Revisiting the enigmatic “Your Funeral … My Trial” by Nick Cave

Nick Cave spent much of his time with The Birthday Party parodying the overloaded goth-rock bands of the late ’70s and early’ 80s, but with Your funeral … my trial, the fourth studio album from Nick Cave and the Bad Seeds, the joke has passed over everyone. It’s such a lightless album that it could just as easily have been recorded underground. And yet, all these years later, it’s still one of Nick Cave’s most enduring and accessible records.

By 1986, Nick Cave had successfully transitioned from leading a band widely hailed as one of the most chaotic, destructive, and downright violent live bands in the world, to one of the most enduring. After The Birthday Party’s demise in 1983, Cave moved from his native Australia to a cold, concrete-clad West Berlin. In the midst of an all-too-familiar smack habit, Cave and the band released a series of albums with increasingly sinister titles; starting with The firstborn is dead (1985) – heavily influenced by Southern Gothic writers – and making their way to the relatively merry Kick Against Stings (1986).

Cave’s popularity continued to grow and was finally galvanized with the release of 1986 Your funeral … My trial, an album which expresses not the false melancholy pushed by most of the gothic-rock outfits of the time, but something indisputably, unspeakably dark. It’s all there in the second track, ‘The Carney’; a song that sounds half like inky mud and half like a Vaudeville nightmare. It forms the centerpiece of a record that, when prized open, reveals the kind of meticulous assembly of miniaturized cogs found under the wooden lids of children’s music boxes. According to producer Flood (Mark Ellis), the rest of the album suddenly came to light when Cave started working on “The Carny” at the start of production at Hansa Studios in Berlin – the same studio that gave birth to to David Bowie’s masterpiece, “Heroes”.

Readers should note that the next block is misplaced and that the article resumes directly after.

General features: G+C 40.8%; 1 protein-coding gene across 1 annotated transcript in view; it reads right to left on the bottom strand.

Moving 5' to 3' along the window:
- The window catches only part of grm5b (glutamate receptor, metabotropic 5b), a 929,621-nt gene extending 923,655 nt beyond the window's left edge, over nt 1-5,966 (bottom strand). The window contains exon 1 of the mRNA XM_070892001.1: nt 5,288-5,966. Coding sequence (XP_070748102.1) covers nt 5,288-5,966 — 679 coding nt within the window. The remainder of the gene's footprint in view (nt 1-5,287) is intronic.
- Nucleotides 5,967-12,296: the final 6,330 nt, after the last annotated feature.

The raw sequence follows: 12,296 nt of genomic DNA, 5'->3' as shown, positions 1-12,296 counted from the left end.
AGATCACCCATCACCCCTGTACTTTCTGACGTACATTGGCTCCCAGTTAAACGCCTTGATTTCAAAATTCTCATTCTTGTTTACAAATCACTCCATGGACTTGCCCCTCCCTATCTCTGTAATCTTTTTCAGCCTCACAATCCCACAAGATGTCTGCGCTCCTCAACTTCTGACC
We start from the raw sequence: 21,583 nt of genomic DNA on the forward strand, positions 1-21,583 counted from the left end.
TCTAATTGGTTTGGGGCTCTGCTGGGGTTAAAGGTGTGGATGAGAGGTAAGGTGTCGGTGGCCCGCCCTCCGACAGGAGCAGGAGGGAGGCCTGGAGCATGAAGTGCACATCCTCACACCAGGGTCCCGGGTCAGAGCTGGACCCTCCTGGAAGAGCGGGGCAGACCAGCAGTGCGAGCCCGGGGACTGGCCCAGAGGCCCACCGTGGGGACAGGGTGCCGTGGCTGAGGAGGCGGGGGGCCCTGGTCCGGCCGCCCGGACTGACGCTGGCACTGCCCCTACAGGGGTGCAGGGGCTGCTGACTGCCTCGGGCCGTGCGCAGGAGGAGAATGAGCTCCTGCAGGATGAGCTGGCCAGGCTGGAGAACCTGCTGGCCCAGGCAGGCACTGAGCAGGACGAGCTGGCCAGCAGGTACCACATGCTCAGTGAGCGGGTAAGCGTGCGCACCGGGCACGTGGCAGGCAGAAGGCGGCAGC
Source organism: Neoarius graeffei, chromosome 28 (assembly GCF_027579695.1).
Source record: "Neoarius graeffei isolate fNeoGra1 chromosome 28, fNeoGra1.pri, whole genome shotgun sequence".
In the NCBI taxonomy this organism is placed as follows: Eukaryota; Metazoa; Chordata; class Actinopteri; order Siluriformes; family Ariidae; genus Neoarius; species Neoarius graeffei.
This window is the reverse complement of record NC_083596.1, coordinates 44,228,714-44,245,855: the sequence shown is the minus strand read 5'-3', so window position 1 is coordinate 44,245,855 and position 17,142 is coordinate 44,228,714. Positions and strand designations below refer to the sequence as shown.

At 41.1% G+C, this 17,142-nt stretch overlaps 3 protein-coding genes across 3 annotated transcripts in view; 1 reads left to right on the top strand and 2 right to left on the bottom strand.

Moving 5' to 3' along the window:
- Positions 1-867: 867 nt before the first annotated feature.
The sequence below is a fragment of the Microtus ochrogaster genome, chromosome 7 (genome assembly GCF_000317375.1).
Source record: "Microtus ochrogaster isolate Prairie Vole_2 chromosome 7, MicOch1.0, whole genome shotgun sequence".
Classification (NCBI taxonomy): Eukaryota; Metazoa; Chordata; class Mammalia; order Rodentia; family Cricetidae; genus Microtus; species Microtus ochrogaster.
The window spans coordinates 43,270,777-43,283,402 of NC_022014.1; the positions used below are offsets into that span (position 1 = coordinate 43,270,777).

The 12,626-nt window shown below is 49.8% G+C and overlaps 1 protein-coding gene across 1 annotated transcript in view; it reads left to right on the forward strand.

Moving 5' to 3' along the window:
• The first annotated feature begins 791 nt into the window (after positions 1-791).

“I remember Mick Harvey coming into the studio with the guts of an old grand piano, that was the basis of the sound,” Cave recalled once. “It was just the ropes, tied to a metal frame. He would tune certain notes and use a guitar pick to choose the notes. He then ended up as “The Carny”. It was the first day of recording Your funeral … My trial, and that set the tone for the whole record.

For some, the sound of Your funeral … my trial was quite rude. For others, it was a gift. Despite Cave using his time with The Birthday Present to kick off a series of, what he described as deliberate piss-pissing on goth-rock bands, in a somewhat ironic turn of events, Your funeral … My trial was celebrated by the Gothic scene and inspired a whole new generation of bands who held Cave’s tearful mix of avant-rock in high regard.

Looking back, it’s a record that seems to foreshadow not only the rise of exploratory guitar-based genres such as shoegaze – which in the UK was already emerging from the traces left by The Jesus And Mary Chain – but also something Cave thing would come up time and time again in his own career: The Twisted Love Ballad. In ‘Stranger Than Kindness’, for example, Cave sings: “You cares yourself / And grind my soft / cold bones below / Your map of desire. ”

In these words, the constant push-pull between death and sex that sets the material on Your funeral … My trial is clear as day (or dark as night, depending on your preference). And it is this duality that makes even the most poignant of Cave’s vignettes strangely tender, perhaps even joyful. So, while it may seem gnarly and bitter on the surface, once you’re safe inside that bizarre and intricate music box of an album, you’re sure to hear the sweet beat of an album. beating heart.

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